A cluster-randomised controlled trial in general practice
Background: Physician-patient communication plays a key role in treatment decisions in primary care. We aimed to reduce the antibiotic prescription rate for acute respiratory tract infections using a short training programme in patient-centred communication.
Methods: We conducted a cluster-randomised controlled trial in 45 general practices in Switzerland. Thirty physicians received evidence-based guidelines for the management of acute respiratory tract infections; 15 physicians randomised to the full intervention additionally received training in patient-centred communication. A further 15 physicians, not randomised, served as a control to blind the physicians in the other two groups to the true comparison. The primary outcome was the antibiotic prescription rate reported by pharmacists. Secondary outcomes were patient satisfaction and enablement, re-consultation rates, days with restrictions, and days off work. 1108 adults with acute respiratory infections were screened between January and May 2004. Outcomes were measured in 837 consultations; 624 patients had follow-up interviews at 7 and 14 days.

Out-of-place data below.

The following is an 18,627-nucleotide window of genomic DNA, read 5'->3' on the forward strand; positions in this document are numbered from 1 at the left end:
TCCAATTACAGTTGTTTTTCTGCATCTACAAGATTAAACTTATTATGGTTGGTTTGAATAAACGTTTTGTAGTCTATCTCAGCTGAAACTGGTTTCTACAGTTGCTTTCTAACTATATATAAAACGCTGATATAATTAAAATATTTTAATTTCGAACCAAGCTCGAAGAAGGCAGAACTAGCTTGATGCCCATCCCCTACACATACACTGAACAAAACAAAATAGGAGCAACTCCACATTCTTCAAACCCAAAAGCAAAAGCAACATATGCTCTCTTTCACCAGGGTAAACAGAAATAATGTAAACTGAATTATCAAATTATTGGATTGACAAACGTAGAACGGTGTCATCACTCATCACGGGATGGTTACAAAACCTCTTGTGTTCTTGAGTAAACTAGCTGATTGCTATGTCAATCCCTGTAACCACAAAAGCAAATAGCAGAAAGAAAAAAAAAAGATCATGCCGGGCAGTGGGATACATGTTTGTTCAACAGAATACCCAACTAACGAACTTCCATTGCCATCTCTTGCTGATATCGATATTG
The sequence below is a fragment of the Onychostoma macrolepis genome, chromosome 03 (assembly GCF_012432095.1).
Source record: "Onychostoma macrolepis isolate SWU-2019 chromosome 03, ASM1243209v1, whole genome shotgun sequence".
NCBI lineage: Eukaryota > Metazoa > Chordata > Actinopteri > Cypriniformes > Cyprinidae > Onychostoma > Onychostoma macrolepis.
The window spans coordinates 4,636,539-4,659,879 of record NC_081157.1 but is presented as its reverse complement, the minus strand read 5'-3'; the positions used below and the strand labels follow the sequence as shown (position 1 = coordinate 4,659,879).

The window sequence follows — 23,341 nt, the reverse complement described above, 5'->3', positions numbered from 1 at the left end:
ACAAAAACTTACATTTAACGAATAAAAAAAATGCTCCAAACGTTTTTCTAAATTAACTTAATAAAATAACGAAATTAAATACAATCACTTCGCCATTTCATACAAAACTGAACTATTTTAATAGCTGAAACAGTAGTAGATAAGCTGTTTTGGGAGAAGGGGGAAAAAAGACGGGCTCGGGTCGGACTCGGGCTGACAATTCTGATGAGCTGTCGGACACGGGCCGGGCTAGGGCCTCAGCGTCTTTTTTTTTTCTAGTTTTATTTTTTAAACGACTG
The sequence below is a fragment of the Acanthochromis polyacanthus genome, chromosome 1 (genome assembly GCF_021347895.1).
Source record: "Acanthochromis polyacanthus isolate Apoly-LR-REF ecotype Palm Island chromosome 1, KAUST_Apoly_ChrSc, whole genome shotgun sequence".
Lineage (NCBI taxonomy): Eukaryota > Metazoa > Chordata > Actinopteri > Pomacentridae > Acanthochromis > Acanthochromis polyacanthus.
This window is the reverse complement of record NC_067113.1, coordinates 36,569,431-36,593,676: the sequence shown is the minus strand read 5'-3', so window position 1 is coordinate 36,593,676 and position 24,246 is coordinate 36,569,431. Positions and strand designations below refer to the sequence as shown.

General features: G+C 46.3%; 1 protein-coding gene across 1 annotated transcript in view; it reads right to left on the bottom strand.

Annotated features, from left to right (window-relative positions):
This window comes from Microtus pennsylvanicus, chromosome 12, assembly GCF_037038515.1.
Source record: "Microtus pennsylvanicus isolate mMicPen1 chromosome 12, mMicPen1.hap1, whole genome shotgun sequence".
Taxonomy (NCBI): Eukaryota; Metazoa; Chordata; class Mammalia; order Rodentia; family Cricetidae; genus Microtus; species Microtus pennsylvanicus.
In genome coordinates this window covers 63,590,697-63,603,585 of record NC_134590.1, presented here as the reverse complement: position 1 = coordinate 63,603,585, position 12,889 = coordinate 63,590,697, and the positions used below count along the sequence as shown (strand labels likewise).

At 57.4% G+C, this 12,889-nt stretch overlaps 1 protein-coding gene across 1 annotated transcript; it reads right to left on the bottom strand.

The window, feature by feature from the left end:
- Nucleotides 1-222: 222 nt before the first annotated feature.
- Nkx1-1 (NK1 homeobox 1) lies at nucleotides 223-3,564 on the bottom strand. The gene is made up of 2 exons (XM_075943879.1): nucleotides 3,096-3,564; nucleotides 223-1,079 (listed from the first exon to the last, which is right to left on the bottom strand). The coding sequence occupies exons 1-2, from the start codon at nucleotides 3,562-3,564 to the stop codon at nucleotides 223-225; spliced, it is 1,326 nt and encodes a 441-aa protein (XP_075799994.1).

Results: The antibiotic prescription rate reported by pharmacists was low in both full and limited intervention groups (13.5% and 15.7% respectively) but only half of the antibiotics were prescribed according to guidelines (53.8% and 53.1%). No significant differences were seen between the two randomised groups in primary and secondary outcomes. In both groups patient satisfaction was high (median score for both 68 out of 70).
Conclusions: In this trial, patient-centred communication training did not reduce the rate of antibiotic prescriptions below an already unusually low level. Even with this low prescription rate, patient satisfaction with received care was high.